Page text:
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Trademark Dilution - A Welfare Analysis

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Trademark dilution, whereby a firm associates its product with that of another firm and takes advantage of the goodwill created by that firm, is illegal in the EU and in the US. We investigate this regulation from a welfare perspective, considering short-term effects on profits and consumers’ surplus, as well as long-run effects on investment. We find the circumstances under which laws against trademark dilution are welfare-enhancing to be limited. Under Bertrand competition, trademark dilution is never an equilibrium outcome since a decrease in the amount of product differentiation is always associated with a decrease in the prices and profits of both firms. Under Cournot competition anti-dilution laws may change equilibrium investment patterns, but only for intermediate levels of investment costs. If legislation does have an impact, the welfare effects are ambiguous.

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Paper provided by Stockholm University, Department of Economics in its series Research Papers in Economics with number 2004:15.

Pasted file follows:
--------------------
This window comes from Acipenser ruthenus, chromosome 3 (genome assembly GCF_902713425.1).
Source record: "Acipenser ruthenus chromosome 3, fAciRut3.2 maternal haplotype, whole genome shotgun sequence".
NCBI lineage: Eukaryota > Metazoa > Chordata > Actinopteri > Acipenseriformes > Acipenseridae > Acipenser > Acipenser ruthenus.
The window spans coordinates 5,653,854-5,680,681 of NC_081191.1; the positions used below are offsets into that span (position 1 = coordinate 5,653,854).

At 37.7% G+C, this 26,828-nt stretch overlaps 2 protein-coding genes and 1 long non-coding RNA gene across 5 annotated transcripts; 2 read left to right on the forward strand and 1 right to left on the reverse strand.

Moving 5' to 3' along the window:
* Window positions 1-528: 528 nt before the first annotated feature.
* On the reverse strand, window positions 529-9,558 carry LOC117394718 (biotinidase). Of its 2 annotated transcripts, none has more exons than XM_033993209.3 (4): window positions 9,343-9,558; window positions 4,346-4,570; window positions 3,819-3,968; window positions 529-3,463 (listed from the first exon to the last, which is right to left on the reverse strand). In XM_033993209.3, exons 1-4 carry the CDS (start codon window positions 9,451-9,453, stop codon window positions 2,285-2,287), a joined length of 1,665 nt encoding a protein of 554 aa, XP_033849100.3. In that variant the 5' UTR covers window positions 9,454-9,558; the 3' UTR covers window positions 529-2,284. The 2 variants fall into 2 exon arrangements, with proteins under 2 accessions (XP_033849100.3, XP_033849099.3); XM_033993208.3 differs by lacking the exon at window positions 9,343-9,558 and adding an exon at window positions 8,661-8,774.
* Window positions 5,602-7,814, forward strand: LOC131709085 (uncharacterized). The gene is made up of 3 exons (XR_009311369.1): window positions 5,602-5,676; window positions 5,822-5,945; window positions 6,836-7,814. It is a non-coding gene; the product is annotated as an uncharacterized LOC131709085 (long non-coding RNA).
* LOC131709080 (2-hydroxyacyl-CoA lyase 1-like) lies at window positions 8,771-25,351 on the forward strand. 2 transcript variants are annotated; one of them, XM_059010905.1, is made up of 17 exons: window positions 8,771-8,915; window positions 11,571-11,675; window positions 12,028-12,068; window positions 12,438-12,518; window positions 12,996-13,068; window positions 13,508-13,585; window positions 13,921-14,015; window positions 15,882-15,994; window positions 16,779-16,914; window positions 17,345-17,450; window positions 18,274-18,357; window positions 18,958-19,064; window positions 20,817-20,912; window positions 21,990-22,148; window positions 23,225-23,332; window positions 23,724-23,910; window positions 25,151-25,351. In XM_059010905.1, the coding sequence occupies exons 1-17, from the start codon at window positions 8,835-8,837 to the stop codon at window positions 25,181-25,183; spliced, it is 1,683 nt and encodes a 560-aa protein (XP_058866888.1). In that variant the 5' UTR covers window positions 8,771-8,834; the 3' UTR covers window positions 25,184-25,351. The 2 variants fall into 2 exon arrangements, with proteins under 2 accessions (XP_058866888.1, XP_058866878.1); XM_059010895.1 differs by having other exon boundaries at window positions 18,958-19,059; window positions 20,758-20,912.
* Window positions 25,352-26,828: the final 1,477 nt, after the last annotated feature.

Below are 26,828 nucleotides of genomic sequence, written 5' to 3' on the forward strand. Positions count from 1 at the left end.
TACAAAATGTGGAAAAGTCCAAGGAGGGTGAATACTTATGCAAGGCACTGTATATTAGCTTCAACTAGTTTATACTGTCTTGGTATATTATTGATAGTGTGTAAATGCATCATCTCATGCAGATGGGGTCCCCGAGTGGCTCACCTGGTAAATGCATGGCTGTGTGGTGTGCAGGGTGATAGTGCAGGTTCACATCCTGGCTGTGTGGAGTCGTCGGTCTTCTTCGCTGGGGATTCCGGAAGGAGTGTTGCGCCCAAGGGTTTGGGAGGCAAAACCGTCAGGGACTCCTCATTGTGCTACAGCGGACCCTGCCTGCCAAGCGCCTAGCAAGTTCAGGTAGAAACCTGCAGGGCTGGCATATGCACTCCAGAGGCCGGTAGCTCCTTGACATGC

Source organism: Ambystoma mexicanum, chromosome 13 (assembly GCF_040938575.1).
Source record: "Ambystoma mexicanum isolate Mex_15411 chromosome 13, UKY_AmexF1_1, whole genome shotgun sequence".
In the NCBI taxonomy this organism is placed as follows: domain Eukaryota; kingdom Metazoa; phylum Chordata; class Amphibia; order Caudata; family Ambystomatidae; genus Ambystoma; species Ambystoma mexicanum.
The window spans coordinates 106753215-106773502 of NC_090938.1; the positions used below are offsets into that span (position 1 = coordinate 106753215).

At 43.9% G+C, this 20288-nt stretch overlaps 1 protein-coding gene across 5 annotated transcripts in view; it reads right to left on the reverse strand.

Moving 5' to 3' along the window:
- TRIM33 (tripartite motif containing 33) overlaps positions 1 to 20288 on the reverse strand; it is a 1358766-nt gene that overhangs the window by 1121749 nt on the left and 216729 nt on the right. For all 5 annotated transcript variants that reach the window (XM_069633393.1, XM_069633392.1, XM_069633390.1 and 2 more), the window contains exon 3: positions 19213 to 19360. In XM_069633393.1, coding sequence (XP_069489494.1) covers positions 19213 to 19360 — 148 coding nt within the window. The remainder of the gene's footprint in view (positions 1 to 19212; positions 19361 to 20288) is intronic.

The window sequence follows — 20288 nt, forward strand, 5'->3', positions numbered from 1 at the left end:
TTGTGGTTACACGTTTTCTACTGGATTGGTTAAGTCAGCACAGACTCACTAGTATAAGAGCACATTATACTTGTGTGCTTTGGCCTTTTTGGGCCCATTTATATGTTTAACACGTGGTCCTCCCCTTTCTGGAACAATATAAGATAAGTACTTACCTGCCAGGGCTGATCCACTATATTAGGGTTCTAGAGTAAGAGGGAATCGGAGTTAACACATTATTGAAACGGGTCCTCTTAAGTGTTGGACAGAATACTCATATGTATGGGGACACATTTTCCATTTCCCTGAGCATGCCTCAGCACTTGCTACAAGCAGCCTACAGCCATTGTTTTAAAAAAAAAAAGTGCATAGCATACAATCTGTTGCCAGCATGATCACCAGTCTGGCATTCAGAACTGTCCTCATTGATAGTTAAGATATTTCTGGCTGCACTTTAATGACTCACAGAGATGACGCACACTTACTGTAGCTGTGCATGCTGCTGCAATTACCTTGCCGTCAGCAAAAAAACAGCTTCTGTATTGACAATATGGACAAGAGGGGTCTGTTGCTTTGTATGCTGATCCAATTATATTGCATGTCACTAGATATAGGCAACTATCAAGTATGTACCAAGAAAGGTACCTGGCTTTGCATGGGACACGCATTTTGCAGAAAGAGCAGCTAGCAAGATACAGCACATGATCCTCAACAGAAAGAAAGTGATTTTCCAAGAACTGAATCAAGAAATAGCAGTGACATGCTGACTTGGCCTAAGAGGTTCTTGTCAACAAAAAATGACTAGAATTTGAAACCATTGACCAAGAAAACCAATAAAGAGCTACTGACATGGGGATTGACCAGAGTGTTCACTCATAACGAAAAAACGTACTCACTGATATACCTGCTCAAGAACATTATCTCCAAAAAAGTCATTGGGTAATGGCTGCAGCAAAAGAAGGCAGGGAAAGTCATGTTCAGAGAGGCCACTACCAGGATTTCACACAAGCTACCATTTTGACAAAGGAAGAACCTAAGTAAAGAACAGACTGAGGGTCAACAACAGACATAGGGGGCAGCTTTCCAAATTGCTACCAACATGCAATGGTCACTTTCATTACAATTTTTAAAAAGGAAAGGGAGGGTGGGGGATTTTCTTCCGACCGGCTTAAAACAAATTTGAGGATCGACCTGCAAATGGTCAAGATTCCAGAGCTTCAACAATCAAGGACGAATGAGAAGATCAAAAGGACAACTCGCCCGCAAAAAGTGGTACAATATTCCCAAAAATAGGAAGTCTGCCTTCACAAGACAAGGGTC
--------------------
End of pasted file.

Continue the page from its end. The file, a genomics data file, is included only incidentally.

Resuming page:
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Length: 28 pages
Date of creation: 10 Oct 2004
Handle: RePEc:hhs:sunrpe:2004_0015
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Department of Economics, Stockholm, S-106 91 Stockholm, Sweden

Phone: +46 8 16 20 00
Fax: +46 8 16 14 25
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  1. Motta, Massimo, 1993. "Endogenous Quality Choice: Price vs. Quantity Competition," Journal of Industrial Economics, Wiley Blackwell, vol. 41(2), pages 113-131, June.
  2. Jonathan Eaton & Gene M. Grossman, 1986. "Optimal Trade and Industrial Policy Under Oligopoly," The Quarterly Journal of Economics, Oxford University Press, vol. 101(2), pages 383-406.
  3. Avner Shaked & John Sutton, 1982. "Relaxing Price Competition Through Product Differentiation," Review of Economic Studies, Oxford University Press, vol. 49(1), pages 3-13.
  4. Pechmann, Cornelia & Stewart, David W, 1990. " The Effects of Comparative Advertising on Attention, Memory, and Purchase Intentions," Journal of Consumer Research, Oxford University Press, vol. 17(2), pages 180-191, September.
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